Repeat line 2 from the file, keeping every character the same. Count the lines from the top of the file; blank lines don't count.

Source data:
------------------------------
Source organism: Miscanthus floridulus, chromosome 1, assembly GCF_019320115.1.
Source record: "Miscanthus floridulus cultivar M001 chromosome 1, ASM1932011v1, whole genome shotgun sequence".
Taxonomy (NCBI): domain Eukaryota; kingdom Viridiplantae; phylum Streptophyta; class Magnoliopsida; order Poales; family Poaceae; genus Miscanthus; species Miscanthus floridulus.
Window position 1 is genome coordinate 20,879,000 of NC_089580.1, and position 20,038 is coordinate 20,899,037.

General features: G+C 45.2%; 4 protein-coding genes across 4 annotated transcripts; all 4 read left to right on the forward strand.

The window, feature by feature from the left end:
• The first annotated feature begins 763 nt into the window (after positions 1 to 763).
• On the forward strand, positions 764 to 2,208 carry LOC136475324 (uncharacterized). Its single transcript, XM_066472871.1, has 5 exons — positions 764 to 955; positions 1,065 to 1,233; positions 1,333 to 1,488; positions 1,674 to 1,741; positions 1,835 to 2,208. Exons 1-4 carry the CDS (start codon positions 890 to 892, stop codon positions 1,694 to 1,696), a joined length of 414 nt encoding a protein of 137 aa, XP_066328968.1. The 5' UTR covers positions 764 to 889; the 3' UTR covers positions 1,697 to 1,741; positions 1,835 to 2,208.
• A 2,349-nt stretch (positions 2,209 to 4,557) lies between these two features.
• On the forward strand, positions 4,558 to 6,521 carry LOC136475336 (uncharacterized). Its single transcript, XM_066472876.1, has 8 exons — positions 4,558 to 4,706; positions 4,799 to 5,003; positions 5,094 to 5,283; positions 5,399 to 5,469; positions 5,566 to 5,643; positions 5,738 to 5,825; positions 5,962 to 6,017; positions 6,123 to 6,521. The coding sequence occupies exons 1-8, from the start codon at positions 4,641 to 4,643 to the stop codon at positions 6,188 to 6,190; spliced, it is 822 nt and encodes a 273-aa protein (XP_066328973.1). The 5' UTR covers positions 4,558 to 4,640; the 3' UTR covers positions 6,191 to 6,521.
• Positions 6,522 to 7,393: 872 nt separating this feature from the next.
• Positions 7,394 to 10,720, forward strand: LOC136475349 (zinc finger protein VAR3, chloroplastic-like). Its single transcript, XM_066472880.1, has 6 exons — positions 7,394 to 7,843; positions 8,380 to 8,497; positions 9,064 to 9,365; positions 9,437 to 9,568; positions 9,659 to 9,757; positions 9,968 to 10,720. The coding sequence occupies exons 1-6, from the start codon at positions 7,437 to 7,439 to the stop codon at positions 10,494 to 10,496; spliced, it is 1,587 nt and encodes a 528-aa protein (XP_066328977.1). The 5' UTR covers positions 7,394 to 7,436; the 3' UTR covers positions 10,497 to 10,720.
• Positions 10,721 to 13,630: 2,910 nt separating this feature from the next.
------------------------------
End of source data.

Source record: "Miscanthus floridulus cultivar M001 chromosome 1, ASM1932011v1, whole genome shotgun sequence".